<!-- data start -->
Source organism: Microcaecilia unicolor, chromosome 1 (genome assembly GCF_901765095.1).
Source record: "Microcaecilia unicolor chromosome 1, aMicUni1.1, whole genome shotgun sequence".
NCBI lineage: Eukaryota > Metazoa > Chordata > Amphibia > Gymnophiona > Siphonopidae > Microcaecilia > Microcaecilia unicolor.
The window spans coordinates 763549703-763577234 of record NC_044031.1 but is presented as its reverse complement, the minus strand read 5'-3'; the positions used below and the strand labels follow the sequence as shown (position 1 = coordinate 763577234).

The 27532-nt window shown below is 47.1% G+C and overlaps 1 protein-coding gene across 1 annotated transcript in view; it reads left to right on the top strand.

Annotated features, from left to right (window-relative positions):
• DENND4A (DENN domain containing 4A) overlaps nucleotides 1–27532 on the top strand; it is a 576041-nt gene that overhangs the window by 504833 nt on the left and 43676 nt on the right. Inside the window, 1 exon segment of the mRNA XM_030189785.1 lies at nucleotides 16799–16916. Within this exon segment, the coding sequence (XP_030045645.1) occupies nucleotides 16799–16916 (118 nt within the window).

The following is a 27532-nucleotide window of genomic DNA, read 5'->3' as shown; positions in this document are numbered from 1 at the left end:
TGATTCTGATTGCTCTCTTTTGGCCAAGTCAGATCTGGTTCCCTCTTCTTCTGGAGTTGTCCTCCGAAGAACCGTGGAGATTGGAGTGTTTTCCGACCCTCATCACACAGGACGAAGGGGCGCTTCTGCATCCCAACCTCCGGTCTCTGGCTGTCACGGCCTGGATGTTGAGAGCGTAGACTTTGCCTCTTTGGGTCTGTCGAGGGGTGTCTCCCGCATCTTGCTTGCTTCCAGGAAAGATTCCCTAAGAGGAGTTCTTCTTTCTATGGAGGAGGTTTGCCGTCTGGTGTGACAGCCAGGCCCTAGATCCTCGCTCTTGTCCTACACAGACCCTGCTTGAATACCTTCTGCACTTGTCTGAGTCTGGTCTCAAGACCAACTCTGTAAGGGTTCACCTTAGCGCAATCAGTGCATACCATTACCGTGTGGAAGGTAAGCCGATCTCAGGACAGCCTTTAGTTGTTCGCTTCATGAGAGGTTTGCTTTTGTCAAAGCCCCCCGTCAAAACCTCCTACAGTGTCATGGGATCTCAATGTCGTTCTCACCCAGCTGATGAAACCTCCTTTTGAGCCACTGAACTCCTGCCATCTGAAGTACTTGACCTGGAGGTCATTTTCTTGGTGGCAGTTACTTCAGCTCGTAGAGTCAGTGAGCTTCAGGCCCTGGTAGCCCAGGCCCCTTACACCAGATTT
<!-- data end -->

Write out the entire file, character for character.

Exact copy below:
Source organism: Microcaecilia unicolor, chromosome 1 (genome assembly GCF_901765095.1).
Source record: "Microcaecilia unicolor chromosome 1, aMicUni1.1, whole genome shotgun sequence".
NCBI lineage: Eukaryota > Metazoa > Chordata > Amphibia > Gymnophiona > Siphonopidae > Microcaecilia > Microcaecilia unicolor.
The window spans coordinates 763549703-763577234 of record NC_044031.1 but is presented as its reverse complement, the minus strand read 5'-3'; the positions used below and the strand labels follow the sequence as shown (position 1 = coordinate 763577234).

The 27532-nt window shown below is 47.1% G+C and overlaps 1 protein-coding gene across 1 annotated transcript in view; it reads left to right on the top strand.

Annotated features, from left to right (window-relative positions):
• DENND4A (DENN domain containing 4A) overlaps nucleotides 1–27532 on the top strand; it is a 576041-nt gene that overhangs the window by 504833 nt on the left and 43676 nt on the right. Inside the window, 1 exon segment of the mRNA XM_030189785.1 lies at nucleotides 16799–16916. Within this exon segment, the coding sequence (XP_030045645.1) occupies nucleotides 16799–16916 (118 nt within the window).

The following is a 27532-nucleotide window of genomic DNA, read 5'->3' as shown; positions in this document are numbered from 1 at the left end:
TGATTCTGATTGCTCTCTTTTGGCCAAGTCAGATCTGGTTCCCTCTTCTTCTGGAGTTGTCCTCCGAAGAACCGTGGAGATTGGAGTGTTTTCCGACCCTCATCACACAGGACGAAGGGGCGCTTCTGCATCCCAACCTCCGGTCTCTGGCTGTCACGGCCTGGATGTTGAGAGCGTAGACTTTGCCTCTTTGGGTCTGTCGAGGGGTGTCTCCCGCATCTTGCTTGCTTCCAGGAAAGATTCCCTAAGAGGAGTTCTTCTTTCTATGGAGGAGGTTTGCCGTCTGGTGTGACAGCCAGGCCCTAGATCCTCGCTCTTGTCCTACACAGACCCTGCTTGAATACCTTCTGCACTTGTCTGAGTCTGGTCTCAAGACCAACTCTGTAAGGGTTCACCTTAGCGCAATCAGTGCATACCATTACCGTGTGGAAGGTAAGCCGATCTCAGGACAGCCTTTAGTTGTTCGCTTCATGAGAGGTTTGCTTTTGTCAAAGCCCCCCGTCAAAACCTCCTACAGTGTCATGGGATCTCAATGTCGTTCTCACCCAGCTGATGAAACCTCCTTTTGAGCCACTGAACTCCTGCCATCTGAAGTACTTGACCTGGAGGTCATTTTCTTGGTGGCAGTTACTTCAGCTCGTAGAGTCAGTGAGCTTCAGGCCCTGGTAGCCCAGGCCCCTTACACCAGATTT